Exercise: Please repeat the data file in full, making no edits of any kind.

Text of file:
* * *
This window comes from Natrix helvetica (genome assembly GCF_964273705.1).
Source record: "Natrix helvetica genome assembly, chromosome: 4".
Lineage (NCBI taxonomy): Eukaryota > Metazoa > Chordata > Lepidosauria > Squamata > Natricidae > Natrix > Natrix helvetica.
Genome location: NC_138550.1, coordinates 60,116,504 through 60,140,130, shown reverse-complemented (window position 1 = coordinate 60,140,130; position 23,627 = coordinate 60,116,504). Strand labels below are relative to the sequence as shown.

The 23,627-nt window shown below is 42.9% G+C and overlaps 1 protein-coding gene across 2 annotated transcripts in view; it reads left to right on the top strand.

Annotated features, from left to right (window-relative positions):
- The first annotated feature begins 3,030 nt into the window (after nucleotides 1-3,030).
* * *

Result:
This window comes from Natrix helvetica (genome assembly GCF_964273705.1).
Source record: "Natrix helvetica genome assembly, chromosome: 4".
Lineage (NCBI taxonomy): Eukaryota > Metazoa > Chordata > Lepidosauria > Squamata > Natricidae > Natrix > Natrix helvetica.
Genome location: NC_138550.1, coordinates 60,116,504 through 60,140,130, shown reverse-complemented (window position 1 = coordinate 60,140,130; position 23,627 = coordinate 60,116,504). Strand labels below are relative to the sequence as shown.

The 23,627-nt window shown below is 42.9% G+C and overlaps 1 protein-coding gene across 2 annotated transcripts in view; it reads left to right on the top strand.

Annotated features, from left to right (window-relative positions):
- The first annotated feature begins 3,030 nt into the window (after nucleotides 1-3,030).